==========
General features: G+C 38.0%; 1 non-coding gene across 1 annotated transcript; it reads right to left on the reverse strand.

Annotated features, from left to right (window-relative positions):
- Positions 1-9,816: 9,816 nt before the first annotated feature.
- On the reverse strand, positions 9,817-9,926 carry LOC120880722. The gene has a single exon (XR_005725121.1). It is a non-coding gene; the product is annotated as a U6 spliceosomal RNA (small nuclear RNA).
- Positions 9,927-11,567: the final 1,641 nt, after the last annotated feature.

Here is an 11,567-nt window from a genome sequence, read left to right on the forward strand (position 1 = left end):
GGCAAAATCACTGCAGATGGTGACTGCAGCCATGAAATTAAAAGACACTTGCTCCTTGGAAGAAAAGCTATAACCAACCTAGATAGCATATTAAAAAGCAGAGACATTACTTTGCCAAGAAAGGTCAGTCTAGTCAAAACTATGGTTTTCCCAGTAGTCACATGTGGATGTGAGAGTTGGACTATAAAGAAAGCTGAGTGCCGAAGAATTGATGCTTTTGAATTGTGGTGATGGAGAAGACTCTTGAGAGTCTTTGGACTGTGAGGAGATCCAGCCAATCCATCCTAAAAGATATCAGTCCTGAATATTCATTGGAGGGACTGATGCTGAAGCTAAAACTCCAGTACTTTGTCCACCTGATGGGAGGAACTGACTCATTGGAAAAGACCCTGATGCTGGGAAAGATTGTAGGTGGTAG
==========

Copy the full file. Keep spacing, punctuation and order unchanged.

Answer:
General features: G+C 38.0%; 1 non-coding gene across 1 annotated transcript; it reads right to left on the reverse strand.

Annotated features, from left to right (window-relative positions):
- Positions 1-9,816: 9,816 nt before the first annotated feature.
- On the reverse strand, positions 9,817-9,926 carry LOC120880722. The gene has a single exon (XR_005725121.1). It is a non-coding gene; the product is annotated as a U6 spliceosomal RNA (small nuclear RNA).
- Positions 9,927-11,567: the final 1,641 nt, after the last annotated feature.

Here is an 11,567-nt window from a genome sequence, read left to right on the forward strand (position 1 = left end):
GGCAAAATCACTGCAGATGGTGACTGCAGCCATGAAATTAAAAGACACTTGCTCCTTGGAAGAAAAGCTATAACCAACCTAGATAGCATATTAAAAAGCAGAGACATTACTTTGCCAAGAAAGGTCAGTCTAGTCAAAACTATGGTTTTCCCAGTAGTCACATGTGGATGTGAGAGTTGGACTATAAAGAAAGCTGAGTGCCGAAGAATTGATGCTTTTGAATTGTGGTGATGGAGAAGACTCTTGAGAGTCTTTGGACTGTGAGGAGATCCAGCCAATCCATCCTAAAAGATATCAGTCCTGAATATTCATTGGAGGGACTGATGCTGAAGCTAAAACTCCAGTACTTTGTCCACCTGATGGGAGGAACTGACTCATTGGAAAAGACCCTGATGCTGGGAAAGATTGTAGGTGGTAG